A discussion about language learning and how to best learn languages.
Hello, I was wondering what ways you all learn languages. This thread is meant to help each other out by sharing how we learn languages. Also please discuss why you are learning the languages you are learning and what interests you the most about languages. Please feel free to discuss language learning outside of Duolingo as well. Here are a few questions to get started:
Do you think everyone should learn a language and if so why?
What was it like learning a language for the first time?
What motivates you the most to learn a language?
Have you noticed any differences in your self when you learn a language?
What's the hardest language you have ever learned and why was it so difficult?
Do you think learning a dead language is as important as learning a living one?
Do you think learning a dying language is important if so why?
1/ Yes. Why? This: "if you speak to a man in a language he understands, you speak to his head. If you speak to him in his language, you speak to his heart."
Also, bilingualism can help to prevent Alzheimer's. :)
2/ Awful. I was 12 when I first started learning languages, and it was compulsory at school. More than 20 years later, the language I hated to have forced upon me is my favourite.
3/ I like talking to people. There's no better way to communicate than doing it in someone's native language. The more you learn, the more people you can talk to.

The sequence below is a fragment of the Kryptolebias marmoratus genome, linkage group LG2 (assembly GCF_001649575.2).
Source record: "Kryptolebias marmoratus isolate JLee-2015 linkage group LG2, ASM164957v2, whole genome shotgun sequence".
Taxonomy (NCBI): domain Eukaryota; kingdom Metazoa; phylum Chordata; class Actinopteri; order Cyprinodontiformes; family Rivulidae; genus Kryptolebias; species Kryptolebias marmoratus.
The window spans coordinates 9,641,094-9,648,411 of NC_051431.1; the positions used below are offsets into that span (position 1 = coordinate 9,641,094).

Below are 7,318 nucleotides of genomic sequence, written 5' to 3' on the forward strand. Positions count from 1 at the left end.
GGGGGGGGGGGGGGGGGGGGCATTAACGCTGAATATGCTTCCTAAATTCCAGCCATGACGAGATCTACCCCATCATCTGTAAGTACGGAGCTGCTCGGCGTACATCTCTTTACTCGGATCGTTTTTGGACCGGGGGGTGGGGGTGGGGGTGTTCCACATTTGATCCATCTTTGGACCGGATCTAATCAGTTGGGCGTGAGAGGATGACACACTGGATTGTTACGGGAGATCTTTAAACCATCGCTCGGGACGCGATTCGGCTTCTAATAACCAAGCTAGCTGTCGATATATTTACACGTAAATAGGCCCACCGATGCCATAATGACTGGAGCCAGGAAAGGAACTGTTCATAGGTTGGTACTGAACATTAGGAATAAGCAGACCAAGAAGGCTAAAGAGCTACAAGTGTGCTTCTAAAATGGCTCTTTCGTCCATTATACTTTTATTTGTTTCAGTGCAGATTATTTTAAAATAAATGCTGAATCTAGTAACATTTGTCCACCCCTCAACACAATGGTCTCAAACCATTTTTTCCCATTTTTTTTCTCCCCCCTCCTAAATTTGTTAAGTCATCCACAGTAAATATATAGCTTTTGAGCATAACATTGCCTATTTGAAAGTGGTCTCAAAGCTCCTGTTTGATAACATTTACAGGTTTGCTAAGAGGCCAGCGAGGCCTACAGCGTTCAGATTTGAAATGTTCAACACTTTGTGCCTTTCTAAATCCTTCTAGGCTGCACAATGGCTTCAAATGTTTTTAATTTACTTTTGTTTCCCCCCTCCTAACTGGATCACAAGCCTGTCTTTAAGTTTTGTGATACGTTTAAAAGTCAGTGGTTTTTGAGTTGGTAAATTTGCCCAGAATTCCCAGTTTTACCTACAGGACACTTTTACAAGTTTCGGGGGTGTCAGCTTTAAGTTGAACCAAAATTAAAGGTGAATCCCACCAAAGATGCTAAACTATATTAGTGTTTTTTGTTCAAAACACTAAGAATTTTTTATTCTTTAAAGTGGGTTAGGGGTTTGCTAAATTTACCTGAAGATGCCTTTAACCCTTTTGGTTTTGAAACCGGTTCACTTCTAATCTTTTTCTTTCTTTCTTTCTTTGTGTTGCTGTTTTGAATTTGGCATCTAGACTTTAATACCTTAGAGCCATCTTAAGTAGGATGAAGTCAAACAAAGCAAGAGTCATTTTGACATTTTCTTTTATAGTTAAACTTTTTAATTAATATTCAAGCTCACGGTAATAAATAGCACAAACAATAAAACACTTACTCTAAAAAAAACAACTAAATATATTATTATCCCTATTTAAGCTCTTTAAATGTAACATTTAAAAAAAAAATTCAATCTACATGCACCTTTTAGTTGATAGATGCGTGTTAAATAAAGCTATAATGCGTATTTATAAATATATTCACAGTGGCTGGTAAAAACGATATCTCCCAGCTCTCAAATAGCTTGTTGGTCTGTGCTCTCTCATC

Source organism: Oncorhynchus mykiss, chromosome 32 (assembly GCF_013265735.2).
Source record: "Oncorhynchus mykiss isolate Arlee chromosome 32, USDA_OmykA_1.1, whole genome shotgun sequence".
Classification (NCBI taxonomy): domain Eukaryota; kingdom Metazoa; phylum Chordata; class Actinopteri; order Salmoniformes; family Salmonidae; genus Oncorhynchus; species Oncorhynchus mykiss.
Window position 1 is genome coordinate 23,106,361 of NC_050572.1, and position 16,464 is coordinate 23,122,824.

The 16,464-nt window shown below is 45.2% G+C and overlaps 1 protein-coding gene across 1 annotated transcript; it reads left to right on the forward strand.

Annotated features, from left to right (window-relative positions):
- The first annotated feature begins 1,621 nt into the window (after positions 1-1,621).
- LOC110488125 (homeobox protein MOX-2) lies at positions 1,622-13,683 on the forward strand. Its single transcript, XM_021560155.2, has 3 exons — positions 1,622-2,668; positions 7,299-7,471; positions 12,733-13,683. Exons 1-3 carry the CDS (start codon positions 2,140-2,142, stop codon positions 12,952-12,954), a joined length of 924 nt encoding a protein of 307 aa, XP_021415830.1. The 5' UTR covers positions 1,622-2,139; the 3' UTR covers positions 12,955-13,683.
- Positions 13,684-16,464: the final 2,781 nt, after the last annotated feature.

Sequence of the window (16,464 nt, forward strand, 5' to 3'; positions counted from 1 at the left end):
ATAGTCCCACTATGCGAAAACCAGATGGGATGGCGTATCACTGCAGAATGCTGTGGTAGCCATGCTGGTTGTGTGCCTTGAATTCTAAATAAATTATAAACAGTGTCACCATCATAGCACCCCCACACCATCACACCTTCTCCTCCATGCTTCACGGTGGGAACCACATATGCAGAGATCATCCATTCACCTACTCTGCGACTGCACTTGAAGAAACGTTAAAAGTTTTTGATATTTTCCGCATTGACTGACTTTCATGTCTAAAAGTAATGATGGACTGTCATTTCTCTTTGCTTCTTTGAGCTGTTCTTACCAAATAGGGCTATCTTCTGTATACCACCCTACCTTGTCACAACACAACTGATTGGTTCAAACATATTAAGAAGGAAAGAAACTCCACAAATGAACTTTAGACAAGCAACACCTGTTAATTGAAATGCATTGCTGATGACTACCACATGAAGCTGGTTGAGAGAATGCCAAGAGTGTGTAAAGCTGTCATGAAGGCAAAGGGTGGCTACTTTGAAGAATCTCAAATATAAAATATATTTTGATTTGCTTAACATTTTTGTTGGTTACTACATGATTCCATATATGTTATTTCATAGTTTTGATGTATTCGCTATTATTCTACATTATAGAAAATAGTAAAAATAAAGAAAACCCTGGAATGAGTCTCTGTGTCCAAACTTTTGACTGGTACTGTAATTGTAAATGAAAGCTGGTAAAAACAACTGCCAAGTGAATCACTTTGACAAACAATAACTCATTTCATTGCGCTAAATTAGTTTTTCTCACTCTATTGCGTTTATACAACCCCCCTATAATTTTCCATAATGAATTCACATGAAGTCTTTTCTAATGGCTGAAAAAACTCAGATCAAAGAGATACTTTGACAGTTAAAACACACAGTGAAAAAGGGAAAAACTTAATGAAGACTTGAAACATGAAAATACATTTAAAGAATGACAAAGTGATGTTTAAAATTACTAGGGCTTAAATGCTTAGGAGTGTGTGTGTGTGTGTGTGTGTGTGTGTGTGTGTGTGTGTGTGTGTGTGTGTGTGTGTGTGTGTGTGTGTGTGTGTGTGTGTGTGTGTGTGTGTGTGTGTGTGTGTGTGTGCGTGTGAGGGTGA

4/ Selective memory. I'll be able to remember a word in every language I know instead of the one I'm currently speaking.
5/ Mandarin. Every time I try I make progress, but I think that I'm doing it because I feel like I should rather than because I love it.
6/ That depends entirely on the language and what you're going to do with it. Importance is entirely relative to the individual. It's impossible to quantify objectively.
7/ See the answer to 6.
Do you think everyone should learn a language and if so why? - Yes. I think it is a great way to expand one's horizons.
What was it like learning a language for the first time? - It was... a very mixed experience. The first foreign language I've learned was English, in school. I loved being able to speak a completely different language, but I hated the teacher.
What motivates you the most to learn a language? - I'm learning Spanish, Dutch and Italia because I love to Spain, The Netherlands and Italy for vacation and I want to talk with the people there in their native langue, and not only the basics. As for Russian and Portuguese, I just find these languages very interesting, so I wanted to give them a go. French is my old enemy. I hated it in school and I'm giving it another go now. Swedish has always interested me, and I'll give it a go soon.